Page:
Montezuma Castle National Monument

Spot one of the Southwest’s best-preserved cliff dwellings in Central Arizona.

The ancient Sinagua people are believed to be the original inhabitants of Montezuma Castle, living along area waterways from the 1100s to the 1400s. But the ruins were incorrectly named for Chief Montezuma by 1800s explorers, who assumed the structure was Aztec in origin. Montezuma Castle was established as a national monument in 1906, the third national monument in the U.S. dedicated to preserving Native American culture.

Tour the Monument

The five-story dwelling that the Sinagua people notched into a limestone cliff remarkably still stands, protected from the rain above and creek below. Access this Native American heritage site directly off I-17 north of Camp Verde. Visitors tour the museum before walking to the base of the castle on a short loop trail. Artifacts on display include farming tools, hunting weapons, household items such as pottery and baskets, and personal adornments such as clothing and jewelry. Get back on the road to reach Montezuma Well in nearby Rimrock. The surprising water feature in a limestone sinkhole includes the remains of a Sinagua pit house near the well.

Picnic on Beaver Creek

It remains a wonder why the original inhabitants were called Sinagua, which means “without water.” This ancient dwelling was built overlooking Beaver Creek, which to this day flows year-round — no doubt the primary reason the Sinagua chose this life-sustaining location in an arid high desert. The monument includes picnic areas on the banks of Beaver Creek for visitors to take a break under a canopy of sycamore and cottonwood trees. Imagine the area’s first farmers using canal irrigation to grow corn, beans, squash and cotton in the fertile valley. The creek also attracted wildlife and supported seasonal crops that supplemented the hunting and gathering culture.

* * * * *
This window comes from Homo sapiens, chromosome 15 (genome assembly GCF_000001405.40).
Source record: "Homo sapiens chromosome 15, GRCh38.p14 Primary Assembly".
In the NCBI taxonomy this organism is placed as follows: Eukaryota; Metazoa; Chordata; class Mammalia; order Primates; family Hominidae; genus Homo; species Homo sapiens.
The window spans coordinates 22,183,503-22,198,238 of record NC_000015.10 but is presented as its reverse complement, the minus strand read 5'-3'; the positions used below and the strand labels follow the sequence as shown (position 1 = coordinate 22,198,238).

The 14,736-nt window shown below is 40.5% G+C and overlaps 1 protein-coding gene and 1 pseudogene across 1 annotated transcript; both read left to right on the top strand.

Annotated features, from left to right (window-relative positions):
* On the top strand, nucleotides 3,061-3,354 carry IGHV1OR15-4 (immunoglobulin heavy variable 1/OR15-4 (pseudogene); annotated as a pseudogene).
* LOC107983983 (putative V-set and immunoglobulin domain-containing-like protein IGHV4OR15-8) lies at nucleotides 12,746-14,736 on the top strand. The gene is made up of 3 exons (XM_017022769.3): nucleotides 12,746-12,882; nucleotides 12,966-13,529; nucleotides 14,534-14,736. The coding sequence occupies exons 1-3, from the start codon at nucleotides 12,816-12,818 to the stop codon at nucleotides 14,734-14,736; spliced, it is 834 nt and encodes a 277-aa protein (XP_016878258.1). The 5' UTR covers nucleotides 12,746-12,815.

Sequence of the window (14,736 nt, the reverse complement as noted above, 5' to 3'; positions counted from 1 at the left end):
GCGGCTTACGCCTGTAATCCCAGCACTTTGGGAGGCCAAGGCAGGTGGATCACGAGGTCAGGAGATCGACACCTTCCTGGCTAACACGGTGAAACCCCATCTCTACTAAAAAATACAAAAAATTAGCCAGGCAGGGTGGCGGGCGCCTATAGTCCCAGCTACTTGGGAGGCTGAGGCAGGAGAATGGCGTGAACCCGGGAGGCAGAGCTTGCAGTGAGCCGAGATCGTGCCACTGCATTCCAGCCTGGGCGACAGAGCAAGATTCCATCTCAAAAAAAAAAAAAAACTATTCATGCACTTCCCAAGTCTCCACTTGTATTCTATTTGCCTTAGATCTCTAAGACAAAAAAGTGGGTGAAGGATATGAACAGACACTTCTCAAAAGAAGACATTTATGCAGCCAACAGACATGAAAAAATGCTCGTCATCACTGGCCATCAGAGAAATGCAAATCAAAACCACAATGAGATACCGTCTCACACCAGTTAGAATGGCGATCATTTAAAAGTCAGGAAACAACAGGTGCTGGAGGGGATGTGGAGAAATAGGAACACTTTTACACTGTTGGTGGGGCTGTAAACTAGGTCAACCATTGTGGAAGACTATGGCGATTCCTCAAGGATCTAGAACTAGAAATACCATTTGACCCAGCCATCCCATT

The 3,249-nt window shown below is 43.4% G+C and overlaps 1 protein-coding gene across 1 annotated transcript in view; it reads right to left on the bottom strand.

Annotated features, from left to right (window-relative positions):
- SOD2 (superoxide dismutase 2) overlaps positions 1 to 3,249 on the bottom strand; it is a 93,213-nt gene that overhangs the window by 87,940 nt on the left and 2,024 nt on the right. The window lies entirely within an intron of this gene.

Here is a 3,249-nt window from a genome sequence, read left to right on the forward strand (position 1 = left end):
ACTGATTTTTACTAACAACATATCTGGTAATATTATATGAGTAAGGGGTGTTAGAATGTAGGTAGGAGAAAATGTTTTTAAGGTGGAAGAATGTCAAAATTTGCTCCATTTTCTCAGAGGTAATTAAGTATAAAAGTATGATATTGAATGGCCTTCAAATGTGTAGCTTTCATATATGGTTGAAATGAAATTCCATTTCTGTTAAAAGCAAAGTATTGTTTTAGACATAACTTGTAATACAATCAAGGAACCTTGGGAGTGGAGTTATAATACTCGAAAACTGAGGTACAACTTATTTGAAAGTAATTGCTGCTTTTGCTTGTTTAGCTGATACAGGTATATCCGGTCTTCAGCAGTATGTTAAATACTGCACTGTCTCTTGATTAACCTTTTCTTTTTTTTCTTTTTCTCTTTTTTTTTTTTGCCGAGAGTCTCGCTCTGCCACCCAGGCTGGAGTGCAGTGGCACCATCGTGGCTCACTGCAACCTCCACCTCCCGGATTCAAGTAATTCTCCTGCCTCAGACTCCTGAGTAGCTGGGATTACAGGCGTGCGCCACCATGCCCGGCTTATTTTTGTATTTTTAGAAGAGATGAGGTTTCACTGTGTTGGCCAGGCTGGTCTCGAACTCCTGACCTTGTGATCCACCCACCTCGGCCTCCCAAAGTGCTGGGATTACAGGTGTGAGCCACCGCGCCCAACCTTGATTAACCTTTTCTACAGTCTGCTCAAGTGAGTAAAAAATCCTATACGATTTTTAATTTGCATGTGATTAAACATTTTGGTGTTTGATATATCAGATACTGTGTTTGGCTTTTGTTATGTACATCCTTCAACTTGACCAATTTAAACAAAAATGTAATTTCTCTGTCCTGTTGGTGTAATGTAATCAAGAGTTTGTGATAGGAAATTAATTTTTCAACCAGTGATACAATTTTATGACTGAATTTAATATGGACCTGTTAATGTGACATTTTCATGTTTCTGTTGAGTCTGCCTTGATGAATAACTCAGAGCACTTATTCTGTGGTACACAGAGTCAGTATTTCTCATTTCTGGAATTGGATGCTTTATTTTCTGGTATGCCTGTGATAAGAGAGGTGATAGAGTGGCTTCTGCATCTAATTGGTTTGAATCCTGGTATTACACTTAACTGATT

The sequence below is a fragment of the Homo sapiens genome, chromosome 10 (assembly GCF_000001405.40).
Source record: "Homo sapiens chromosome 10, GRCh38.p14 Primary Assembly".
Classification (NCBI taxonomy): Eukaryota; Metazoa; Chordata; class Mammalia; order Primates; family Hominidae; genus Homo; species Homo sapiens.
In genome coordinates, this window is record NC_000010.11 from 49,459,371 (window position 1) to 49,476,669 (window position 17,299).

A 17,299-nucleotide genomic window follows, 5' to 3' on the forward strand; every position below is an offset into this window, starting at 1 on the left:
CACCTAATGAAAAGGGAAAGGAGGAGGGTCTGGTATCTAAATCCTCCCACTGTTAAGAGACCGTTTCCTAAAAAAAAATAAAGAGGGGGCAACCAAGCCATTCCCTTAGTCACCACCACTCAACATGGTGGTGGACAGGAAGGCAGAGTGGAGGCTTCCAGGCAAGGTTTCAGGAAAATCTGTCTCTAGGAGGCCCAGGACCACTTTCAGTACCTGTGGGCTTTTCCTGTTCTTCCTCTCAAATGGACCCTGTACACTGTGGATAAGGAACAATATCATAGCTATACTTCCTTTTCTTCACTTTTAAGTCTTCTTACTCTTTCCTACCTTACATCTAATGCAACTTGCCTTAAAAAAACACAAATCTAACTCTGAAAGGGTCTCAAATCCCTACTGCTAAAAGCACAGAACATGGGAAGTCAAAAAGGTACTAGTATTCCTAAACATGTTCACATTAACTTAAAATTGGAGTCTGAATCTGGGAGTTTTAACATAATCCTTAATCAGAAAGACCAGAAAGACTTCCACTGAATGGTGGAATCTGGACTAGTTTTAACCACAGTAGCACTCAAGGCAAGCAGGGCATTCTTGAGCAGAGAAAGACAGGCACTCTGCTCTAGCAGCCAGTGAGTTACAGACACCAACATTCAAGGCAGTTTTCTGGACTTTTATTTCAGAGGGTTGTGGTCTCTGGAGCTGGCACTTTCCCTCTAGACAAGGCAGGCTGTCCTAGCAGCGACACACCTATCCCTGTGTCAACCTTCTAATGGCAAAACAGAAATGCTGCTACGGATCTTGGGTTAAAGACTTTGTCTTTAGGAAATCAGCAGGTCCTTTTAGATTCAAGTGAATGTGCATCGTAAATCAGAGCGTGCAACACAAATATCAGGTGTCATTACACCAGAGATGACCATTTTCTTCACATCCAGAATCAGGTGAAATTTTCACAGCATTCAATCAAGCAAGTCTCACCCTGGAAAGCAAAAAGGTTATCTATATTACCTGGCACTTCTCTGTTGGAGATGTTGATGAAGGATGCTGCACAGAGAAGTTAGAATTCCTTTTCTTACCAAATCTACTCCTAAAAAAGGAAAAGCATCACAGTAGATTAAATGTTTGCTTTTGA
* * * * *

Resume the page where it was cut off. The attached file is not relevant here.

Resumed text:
Visit Area Archeology Sites

Present-day Verde Valley was once a trading center used by dozens of native tribes. Learn about the trade routes the area’s original inhabitants shared with Pueblo cultures to the north and Apache cultures to the south. While in the area, drive west through Cottonwood to reach the hilltop pueblo of another archeological site with ties to the Sinagua people. Tuzigoot National Monument once had more than 100 rooms perched above the Verde River. Guests who visit Montezuma Castle receive a free pass to Tuzigoot. In nearby Sedona, Honanki and Palatki heritage sites present the largest cliff dwellings in Arizona’s red rock country.

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